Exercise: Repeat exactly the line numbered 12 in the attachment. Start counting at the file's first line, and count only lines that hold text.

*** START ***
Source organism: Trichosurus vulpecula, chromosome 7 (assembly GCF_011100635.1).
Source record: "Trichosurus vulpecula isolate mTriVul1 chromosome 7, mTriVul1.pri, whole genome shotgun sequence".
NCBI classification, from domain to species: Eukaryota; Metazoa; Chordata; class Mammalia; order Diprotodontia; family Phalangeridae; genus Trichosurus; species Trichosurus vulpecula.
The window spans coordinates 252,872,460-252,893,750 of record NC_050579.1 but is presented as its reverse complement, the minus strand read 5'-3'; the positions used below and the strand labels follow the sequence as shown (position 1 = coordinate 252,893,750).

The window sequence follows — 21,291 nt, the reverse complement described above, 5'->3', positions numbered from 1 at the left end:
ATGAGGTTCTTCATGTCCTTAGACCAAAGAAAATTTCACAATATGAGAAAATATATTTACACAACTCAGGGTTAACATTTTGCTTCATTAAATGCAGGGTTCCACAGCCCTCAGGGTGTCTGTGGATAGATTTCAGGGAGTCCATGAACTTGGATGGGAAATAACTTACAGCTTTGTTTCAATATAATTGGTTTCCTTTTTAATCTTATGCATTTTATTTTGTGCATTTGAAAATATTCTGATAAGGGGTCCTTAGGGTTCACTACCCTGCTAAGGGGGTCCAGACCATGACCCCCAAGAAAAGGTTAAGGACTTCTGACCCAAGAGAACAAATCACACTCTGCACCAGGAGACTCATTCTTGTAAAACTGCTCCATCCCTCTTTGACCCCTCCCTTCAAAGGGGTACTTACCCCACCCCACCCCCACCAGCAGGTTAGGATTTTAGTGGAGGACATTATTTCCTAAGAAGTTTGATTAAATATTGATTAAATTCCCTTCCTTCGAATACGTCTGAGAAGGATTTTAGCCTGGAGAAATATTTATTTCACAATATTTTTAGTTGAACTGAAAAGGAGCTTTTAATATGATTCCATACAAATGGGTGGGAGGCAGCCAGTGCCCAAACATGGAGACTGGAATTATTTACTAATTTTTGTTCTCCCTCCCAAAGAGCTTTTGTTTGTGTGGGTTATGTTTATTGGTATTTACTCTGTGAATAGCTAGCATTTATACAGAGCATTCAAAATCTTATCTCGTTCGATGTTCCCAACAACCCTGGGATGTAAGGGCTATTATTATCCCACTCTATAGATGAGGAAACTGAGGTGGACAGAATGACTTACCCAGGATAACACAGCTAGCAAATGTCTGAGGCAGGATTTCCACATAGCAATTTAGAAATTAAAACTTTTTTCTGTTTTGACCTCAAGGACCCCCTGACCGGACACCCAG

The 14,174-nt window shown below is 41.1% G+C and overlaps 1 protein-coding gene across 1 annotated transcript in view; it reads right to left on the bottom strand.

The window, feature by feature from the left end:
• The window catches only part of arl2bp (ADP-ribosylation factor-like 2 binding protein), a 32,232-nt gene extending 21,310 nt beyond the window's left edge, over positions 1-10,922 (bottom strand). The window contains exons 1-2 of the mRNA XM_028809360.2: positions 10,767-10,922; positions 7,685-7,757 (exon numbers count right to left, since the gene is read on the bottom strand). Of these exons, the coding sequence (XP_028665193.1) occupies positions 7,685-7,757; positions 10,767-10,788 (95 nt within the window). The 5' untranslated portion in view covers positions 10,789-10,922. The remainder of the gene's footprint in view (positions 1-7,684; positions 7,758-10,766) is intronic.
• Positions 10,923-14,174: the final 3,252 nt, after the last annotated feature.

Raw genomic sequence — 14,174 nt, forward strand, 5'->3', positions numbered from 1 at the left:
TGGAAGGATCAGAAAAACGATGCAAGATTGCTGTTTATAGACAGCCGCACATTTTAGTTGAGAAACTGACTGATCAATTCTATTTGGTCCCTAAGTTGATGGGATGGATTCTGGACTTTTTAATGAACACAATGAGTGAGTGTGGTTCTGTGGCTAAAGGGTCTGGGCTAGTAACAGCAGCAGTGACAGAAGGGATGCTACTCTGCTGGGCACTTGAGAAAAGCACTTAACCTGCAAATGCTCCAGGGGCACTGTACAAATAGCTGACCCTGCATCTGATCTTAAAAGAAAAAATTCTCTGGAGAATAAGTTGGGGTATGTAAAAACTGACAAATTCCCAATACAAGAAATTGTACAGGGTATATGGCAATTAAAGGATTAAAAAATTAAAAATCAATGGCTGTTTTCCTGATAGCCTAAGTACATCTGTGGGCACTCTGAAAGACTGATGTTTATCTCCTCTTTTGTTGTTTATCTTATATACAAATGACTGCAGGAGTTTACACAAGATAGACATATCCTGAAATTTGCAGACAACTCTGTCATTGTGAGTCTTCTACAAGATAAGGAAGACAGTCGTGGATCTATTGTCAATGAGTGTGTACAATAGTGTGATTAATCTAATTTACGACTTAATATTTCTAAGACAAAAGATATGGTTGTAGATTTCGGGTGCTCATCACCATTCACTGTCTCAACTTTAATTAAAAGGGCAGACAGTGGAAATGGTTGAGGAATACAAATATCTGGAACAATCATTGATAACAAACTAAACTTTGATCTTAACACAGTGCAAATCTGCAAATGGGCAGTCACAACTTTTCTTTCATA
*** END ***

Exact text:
TGGAAGGATCAGAAAAACGATGCAAGATTGCTGTTTATAGACAGCCGCACATTTTAGTTGAGAAACTGACTGATCAATTCTATTTGGTCCCTAAGTTGATGGGATGGATTCTGGACTTTTTAATGAACACAATGAGTGAGTGTGGTTCTGTGGCTAAAGGGTCTGGGCTAGTAACAGCAGCAGTGACAGAAGGGATGCTACTCTGCTGGGCACTTGAGAAAAGCACTTAACCTGCAAATGCTCCAGGGGCACTGTACAAATAGCTGACCCTGCATCTGATCTTAAAAGAAAAAATTCTCTGGAGAATAAGTTGGGGTATGTAAAAACTGACAAATTCCCAATACAAGAAATTGTACAGGGTATATGGCAATTAAAGGATTAAAAAATTAAAAATCAATGGCTGTTTTCCTGATAGCCTAAGTACATCTGTGGGCACTCTGAAAGACTGATGTTTATCTCCTCTTTTGTTGTTTATCTTATATACAAATGACTGCAGGAGTTTACACAAGATAGACATATCCTGAAATTTGCAGACAACTCTGTCATTGTGAGTCTTCTACAAGATAAGGAAGACAGTCGTGGATCTATTGTCAATGAGTGTGTACAATAGTGTGATTAATCTAATTTACGACTTAATATTTCTAAGACAAAAGATATGGTTGTAGATTTCGGGTGCTCATCACCATTCACTGTCTCAACTTTAATTAAAAGGGCAGACAGTGGAAATGGTTGAGGAATACAAATATCTGGAACAATCATTGATAACAAACTAAACTTTGATCTTAACACAGTGCAAATCTGCAAATGGGCAGTCACAACTTTTCTTTCATA